New Year, New Company
I’m going to be blogging about more personal and pop-cultural matters at my new Wordpress joint, ajkandy.wordpress.com.
Professionally, I’ve launched a new sole proprietorship called Marks & Pixels. I’m specializing in interface design, user experience consulting, usability testing, and presentation design. As of this writing, there’s just a bare-bones site up now, but it’ll fill in very soon.
I’m continuing to work with Ken as a Creative Director on many projects for existing and new clients. If anything, the past year has taught us a lot about how to adapt in order to pursue new opportunities, and I look forward to what 2008 has to bring.
That said, will the last reader please turn out the lights? I sincerely hope you’ve enjoyed reading this blog, and it’ll remain here as an archive as long as the electricity still flows.
Cheers, and sayonara,
Given yesterday’s torrential downpour (and bizarrely warm weather — the reported high was 24˚C / 75 F), I decided to purchase Singin’ In The Rain and The Life Aquatic on DVD.
Also, check out the new Wes Anderson flick, The Darjeeling Limited. It rocks, no matter what the critics say.
TALKING IN CAPITAL LETTERS
I keep seeing those Oxi Clean ads with the bearded guy WHO SEEMS TO TALK IN ALL CAPS. It’s an interesting branding decision for parent company Church and Dwight; they’re deliberately avoiding what most companies in the home-tidiness category are doing right now.
Continue reading “TALKING IN CAPITAL LETTERS”
Touched by the hand of Jobs
At YULBlog this past Wednesday, I got to hold an iPhone for the very first time — Boris’ one that he got in the States, and then SIM-hacked to get to work on the Fido/Rogers GSM network.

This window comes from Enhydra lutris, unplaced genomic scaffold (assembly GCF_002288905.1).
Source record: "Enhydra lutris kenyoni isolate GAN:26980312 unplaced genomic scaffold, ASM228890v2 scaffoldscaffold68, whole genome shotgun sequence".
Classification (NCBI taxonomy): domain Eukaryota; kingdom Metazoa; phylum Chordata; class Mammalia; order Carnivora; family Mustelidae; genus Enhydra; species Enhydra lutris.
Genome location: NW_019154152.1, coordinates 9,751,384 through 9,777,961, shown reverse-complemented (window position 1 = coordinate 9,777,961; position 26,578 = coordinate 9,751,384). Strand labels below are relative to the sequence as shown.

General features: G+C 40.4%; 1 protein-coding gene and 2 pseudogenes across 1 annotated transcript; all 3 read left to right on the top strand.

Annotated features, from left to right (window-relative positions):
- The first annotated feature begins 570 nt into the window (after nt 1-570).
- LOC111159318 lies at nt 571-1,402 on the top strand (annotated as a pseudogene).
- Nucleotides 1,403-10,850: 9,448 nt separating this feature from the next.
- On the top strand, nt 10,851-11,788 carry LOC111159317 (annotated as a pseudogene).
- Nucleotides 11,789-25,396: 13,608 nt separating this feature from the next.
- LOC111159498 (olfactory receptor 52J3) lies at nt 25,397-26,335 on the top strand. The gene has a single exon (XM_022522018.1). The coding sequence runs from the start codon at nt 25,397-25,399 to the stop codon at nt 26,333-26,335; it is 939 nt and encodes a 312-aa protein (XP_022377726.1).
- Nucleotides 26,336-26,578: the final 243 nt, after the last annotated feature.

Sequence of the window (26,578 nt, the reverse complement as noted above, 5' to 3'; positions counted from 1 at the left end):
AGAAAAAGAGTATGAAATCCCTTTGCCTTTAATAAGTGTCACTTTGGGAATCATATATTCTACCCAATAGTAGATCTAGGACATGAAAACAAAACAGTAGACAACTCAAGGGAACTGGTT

- This thing is breathtakingly small. It fits in the hand very, very comfortably.
- It’s incredibly elegantly designed. It’s a bit like a river-polished stone, seamlessly curved; the entire front of the device sits behind glass. The only surprise was finding out that the Home button is actually a physical button.
- The screen is gorgeous, with a very high pixel density.
- The “grammar” of the touchscreen and gestures is very intuitive.
- In some ways, this was like seeing a Macintosh in 1984.
- Boris has a very impressive Rolodex.
Of course, using the iPhone in this fashion means that you miss out on the one truly gotta-have-it feature, Visual Voicemail. When will Fido/Rogers get in on the action? Or will it take a new MNVO, say, like Videotron (piggybacking on other people’s networks) to bring this to the People?
The culture of flirting and aging gracefully
My good friend Nadia recently blogged about flirting. According to her, “the benign flirt is a kind of kindness and politeness towards the opposite sex […] it keeps things ‘lit up,’ plus we receive smiles, compliments and winks in return…all good for the ego.”